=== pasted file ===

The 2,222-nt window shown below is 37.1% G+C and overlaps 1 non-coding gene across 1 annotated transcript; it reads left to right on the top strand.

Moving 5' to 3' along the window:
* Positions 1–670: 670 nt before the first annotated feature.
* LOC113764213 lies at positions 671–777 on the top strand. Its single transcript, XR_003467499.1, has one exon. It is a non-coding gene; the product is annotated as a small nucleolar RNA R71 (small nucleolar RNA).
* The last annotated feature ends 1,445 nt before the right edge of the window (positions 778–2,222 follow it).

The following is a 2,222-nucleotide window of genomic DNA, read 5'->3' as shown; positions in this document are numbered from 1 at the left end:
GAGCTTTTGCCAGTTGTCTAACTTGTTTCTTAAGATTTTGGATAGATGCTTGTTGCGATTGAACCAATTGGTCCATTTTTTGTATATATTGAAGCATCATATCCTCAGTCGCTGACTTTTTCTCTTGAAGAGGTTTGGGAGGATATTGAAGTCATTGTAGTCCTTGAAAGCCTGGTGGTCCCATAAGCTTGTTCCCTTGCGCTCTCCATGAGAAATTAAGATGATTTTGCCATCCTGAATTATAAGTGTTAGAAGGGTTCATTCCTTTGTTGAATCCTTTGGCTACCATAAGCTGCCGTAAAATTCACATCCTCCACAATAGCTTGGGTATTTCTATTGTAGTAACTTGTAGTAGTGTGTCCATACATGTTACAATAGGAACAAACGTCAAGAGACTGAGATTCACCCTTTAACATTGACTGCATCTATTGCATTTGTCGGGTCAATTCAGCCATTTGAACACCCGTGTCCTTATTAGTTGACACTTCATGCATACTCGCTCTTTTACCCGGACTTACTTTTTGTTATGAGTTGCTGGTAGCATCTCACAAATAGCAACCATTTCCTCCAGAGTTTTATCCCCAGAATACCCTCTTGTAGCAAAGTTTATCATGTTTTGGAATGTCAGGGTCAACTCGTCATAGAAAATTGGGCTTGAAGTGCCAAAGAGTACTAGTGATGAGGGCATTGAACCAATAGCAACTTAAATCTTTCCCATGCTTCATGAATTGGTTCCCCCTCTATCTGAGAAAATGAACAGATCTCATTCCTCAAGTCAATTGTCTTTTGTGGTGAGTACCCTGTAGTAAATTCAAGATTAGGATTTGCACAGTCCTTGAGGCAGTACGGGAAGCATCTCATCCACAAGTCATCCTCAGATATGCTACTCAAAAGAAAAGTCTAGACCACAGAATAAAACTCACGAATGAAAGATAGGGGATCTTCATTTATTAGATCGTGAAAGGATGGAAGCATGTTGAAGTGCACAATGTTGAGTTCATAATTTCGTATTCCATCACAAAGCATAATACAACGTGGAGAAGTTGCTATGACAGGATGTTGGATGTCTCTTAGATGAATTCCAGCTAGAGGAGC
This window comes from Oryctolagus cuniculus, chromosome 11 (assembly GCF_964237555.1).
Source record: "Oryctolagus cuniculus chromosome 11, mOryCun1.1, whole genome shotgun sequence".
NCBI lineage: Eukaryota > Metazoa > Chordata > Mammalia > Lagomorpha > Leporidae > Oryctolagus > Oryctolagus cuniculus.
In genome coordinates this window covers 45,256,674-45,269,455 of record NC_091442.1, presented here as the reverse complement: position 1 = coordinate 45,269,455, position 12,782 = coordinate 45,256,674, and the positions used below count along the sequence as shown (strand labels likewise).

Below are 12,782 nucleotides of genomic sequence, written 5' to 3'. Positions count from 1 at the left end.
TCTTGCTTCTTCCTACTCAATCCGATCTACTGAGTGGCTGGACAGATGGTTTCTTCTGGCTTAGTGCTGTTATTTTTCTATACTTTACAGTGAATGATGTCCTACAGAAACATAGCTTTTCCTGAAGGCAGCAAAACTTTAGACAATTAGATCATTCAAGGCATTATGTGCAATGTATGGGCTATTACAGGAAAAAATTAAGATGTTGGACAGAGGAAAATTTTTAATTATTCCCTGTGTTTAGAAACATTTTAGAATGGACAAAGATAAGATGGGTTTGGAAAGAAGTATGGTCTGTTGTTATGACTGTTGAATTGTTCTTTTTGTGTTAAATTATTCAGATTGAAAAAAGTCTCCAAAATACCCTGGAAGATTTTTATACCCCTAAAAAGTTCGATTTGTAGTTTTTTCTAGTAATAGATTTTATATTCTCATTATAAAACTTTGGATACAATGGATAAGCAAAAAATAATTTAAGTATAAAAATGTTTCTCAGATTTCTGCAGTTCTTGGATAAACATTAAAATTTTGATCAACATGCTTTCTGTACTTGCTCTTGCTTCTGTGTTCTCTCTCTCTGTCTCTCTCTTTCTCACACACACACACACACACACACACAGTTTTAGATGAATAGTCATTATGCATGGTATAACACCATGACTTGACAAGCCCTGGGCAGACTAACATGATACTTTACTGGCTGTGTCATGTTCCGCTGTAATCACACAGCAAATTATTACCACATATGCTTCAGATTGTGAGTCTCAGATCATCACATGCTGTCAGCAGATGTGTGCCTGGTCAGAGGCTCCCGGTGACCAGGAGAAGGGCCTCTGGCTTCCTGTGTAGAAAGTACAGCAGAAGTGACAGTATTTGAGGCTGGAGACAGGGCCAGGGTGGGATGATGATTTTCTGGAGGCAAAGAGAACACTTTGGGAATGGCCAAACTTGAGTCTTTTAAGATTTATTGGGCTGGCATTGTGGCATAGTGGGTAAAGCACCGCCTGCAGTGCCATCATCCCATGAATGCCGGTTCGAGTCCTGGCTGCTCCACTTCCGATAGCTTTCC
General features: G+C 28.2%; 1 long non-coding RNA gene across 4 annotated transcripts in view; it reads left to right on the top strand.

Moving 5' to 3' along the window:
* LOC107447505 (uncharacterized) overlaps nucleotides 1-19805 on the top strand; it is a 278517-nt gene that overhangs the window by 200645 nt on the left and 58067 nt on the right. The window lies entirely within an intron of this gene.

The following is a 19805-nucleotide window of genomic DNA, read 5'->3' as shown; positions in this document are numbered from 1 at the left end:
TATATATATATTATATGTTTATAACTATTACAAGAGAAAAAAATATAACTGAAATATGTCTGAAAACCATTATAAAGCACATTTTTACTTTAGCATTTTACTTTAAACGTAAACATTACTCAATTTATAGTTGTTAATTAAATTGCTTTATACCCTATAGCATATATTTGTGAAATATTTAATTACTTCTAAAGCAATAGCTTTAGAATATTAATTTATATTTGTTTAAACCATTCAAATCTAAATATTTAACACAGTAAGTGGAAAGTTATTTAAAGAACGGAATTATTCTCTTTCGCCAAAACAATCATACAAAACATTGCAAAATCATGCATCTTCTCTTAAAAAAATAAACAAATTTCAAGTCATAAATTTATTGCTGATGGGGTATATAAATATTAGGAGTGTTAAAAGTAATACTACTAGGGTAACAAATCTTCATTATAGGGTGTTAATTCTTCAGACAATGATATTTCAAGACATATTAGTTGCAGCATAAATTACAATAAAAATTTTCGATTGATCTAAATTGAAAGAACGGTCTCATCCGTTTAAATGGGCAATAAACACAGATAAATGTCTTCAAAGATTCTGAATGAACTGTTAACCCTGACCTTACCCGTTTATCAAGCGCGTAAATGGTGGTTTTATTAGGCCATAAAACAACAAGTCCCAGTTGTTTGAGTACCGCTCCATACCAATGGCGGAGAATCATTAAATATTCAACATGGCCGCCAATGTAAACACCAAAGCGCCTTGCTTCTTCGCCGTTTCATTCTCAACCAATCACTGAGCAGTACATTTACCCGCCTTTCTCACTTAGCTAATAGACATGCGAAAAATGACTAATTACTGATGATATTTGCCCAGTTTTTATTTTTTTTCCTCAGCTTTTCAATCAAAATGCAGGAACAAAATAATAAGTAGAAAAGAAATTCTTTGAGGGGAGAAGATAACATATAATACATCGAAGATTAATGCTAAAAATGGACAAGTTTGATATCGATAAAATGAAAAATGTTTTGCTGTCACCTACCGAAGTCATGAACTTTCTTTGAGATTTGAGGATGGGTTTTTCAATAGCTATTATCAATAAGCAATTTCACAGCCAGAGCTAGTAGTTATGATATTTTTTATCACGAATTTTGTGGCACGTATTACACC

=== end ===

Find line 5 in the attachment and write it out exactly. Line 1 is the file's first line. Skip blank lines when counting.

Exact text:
* The last annotated feature ends 1,445 nt before the right edge of the window (positions 778–2,222 follow it).